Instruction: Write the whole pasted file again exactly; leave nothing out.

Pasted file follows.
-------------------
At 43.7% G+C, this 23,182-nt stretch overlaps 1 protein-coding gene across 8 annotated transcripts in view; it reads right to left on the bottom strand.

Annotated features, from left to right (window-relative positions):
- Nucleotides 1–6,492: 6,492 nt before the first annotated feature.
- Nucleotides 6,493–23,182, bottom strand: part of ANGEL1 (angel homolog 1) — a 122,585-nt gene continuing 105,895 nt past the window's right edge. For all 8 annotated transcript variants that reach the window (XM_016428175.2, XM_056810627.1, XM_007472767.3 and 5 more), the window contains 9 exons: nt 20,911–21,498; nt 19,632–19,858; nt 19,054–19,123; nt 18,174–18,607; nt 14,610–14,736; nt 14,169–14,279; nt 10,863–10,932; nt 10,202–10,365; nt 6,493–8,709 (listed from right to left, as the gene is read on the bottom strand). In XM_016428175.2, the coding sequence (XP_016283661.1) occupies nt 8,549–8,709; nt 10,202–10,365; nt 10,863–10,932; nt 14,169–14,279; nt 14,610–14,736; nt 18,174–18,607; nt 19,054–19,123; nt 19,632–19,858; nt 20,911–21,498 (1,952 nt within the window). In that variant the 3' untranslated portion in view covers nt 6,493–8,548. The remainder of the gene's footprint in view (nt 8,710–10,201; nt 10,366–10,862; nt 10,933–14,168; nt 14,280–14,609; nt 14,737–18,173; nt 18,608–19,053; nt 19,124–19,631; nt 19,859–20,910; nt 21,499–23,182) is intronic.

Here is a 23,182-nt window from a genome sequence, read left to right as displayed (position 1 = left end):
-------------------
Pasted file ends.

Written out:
At 43.7% G+C, this 23,182-nt stretch overlaps 1 protein-coding gene across 8 annotated transcripts in view; it reads right to left on the bottom strand.

Annotated features, from left to right (window-relative positions):
- Nucleotides 1–6,492: 6,492 nt before the first annotated feature.
- Nucleotides 6,493–23,182, bottom strand: part of ANGEL1 (angel homolog 1) — a 122,585-nt gene continuing 105,895 nt past the window's right edge. For all 8 annotated transcript variants that reach the window (XM_016428175.2, XM_056810627.1, XM_007472767.3 and 5 more), the window contains 9 exons: nt 20,911–21,498; nt 19,632–19,858; nt 19,054–19,123; nt 18,174–18,607; nt 14,610–14,736; nt 14,169–14,279; nt 10,863–10,932; nt 10,202–10,365; nt 6,493–8,709 (listed from right to left, as the gene is read on the bottom strand). In XM_016428175.2, the coding sequence (XP_016283661.1) occupies nt 8,549–8,709; nt 10,202–10,365; nt 10,863–10,932; nt 14,169–14,279; nt 14,610–14,736; nt 18,174–18,607; nt 19,054–19,123; nt 19,632–19,858; nt 20,911–21,498 (1,952 nt within the window). In that variant the 3' untranslated portion in view covers nt 6,493–8,548. The remainder of the gene's footprint in view (nt 8,710–10,201; nt 10,366–10,862; nt 10,933–14,168; nt 14,280–14,609; nt 14,737–18,173; nt 18,608–19,053; nt 19,124–19,631; nt 19,859–20,910; nt 21,499–23,182) is intronic.

Here is a 23,182-nt window from a genome sequence, read left to right as displayed (position 1 = left end):